That Moment in a Crime Show When the Criminal Explains It All

I like to watch television.  It takes me away from reality for a while and lets me delve into the world of other people.  I know they’re fictional people, but they aren’t me!  I like crime shows because not only are they interesting, they also get me to think, and to formulate my own opinions about what happened and what’s going to happen.  Some of my favorite shows of all time have been Criminal Minds, Dexter, CSI, Law and Order, Bones and Blue Bloods.  These programs are interesting, but sometimes formulaic.

bonesThroughout the hour for these programs, the characters run through a set of clues and travel around their city to try to find out who killed/raped/maimed/stole/destroyed someone or something.  These characters spend time laying out their ideas, allowing me to try to form my own opinion about what’s going on.   Several suspects are always introduced and it’s not always easy to determine who might be the criminal.  I do have to remember, however, that these programs are written for Americans who, for the most part, are not the brightest people.  There are often parts of the program that are obvious, or the dialogue is filled with explanations about what the characters are doing (strictly so the viewer can understand it).  Many Americans (at least the ones who watch network TV) don’t like to think, and, therefore, the television programs have to accommodate that.

lawThis can get annoying to the few of us who like to think about the program we are watching.  Some of us like to put the pieces together and make our own determination.  No part of an American crime show is more annoying than the ending.  Usually in the end, the lead suspect is arrested or interrogated and they, all of a sudden, cop to everything and even go so far as to explain their method and motive.  This is ludicrous!!  This would never happen in real life!!  In real life, the suspects claim their innocence until they’re put behind bars…even then, they constantly claim innocence.  Nobody just gives the police information about the crime.  And what’s worse, is they usually do it without their lawyers present!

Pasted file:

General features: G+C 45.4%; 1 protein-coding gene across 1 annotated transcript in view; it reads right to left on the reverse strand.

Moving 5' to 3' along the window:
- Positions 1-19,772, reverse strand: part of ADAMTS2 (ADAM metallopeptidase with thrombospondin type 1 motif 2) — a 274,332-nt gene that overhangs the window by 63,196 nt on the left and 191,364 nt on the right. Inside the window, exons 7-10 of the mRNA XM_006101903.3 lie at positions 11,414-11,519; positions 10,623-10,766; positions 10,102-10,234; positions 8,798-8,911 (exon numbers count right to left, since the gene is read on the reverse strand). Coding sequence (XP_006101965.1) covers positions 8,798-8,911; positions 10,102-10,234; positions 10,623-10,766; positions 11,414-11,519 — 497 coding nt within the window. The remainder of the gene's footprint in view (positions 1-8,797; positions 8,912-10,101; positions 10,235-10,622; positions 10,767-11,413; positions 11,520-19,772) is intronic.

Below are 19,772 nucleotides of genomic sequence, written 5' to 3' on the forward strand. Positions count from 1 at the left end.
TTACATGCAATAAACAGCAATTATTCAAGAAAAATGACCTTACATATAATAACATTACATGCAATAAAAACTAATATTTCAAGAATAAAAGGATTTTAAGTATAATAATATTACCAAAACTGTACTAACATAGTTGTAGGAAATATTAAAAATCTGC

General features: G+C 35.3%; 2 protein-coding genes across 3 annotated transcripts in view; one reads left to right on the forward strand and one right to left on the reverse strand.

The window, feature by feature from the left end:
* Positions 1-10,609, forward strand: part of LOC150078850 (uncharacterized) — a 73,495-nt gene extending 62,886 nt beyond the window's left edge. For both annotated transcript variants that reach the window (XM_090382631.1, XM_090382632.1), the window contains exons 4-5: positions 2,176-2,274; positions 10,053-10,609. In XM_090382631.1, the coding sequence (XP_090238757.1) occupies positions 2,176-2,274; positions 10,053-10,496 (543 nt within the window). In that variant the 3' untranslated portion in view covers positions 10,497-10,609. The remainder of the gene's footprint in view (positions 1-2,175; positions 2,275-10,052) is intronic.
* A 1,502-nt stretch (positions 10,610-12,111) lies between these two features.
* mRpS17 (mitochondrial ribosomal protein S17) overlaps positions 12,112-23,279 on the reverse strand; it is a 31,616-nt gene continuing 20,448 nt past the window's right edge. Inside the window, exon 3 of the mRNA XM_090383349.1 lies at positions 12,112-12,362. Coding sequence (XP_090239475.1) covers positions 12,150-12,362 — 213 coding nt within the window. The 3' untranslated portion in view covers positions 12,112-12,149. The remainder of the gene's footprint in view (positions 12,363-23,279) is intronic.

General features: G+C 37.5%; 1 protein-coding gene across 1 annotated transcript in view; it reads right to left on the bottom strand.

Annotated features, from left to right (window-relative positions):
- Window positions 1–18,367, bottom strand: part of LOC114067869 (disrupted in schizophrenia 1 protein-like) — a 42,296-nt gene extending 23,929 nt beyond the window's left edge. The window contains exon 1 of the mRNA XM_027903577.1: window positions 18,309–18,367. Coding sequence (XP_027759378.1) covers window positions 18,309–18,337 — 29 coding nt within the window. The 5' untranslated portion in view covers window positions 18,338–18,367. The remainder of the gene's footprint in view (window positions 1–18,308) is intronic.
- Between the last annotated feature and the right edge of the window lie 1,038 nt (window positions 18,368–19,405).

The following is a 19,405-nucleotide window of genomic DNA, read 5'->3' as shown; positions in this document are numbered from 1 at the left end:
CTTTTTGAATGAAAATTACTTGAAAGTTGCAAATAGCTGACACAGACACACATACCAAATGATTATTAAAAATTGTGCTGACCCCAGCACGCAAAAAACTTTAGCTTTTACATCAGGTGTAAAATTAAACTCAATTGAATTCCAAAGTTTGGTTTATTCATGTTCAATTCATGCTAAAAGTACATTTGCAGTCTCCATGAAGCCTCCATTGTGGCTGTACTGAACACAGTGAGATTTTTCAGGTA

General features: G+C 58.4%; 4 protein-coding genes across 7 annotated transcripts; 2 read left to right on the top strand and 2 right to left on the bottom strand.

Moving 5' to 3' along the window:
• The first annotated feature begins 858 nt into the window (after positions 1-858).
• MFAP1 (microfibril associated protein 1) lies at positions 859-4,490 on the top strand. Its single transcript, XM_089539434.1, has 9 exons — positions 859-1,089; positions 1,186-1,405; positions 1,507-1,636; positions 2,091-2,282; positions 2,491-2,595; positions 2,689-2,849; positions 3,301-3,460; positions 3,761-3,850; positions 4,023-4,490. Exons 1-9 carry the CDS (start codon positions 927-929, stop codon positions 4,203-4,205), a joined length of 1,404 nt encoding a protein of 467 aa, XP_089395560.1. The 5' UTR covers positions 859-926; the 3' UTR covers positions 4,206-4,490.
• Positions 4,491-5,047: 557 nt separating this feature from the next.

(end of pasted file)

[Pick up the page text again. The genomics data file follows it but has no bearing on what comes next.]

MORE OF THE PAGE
ncisThese crime programs would have us believe that suspects are so cooperative and ready to exclaim “my bad!” when faced with a preponderance of the evidence.  These programs insult the television-watching public enough by over-explaining processes and walking us through the evidence piece by piece, showing all the links as they go.  This is an insult to people’s intelligence, but it’s what most of the public likes.  The American public is, after all, providing them with ratings, which determine how much they can charge for advertising.  And, the American public likes things easy to understand and a little bit violent and gory.  These programs do that.  Perhaps that’s why they’re so highly rated.

csiI actually like to watch an episode of these programs and then turn it off right at the end, after they capture the criminal.  I don’t need to hear the story about why and how he/she committed the crime.  I don’t need the exasperated cries about how much they hated the victim, or how poor they are and how much they need the money.  This is irrelevant to the program.  However, it wraps it up nicely in the 42 minutes that I have been watching (I usually watch online without commercial breaks).  It gives closure to those people who need it; those vapid, brainless types who watch these programs for the shooting and the bleeding.  I think American television producers need to give their audiences a little more credit!

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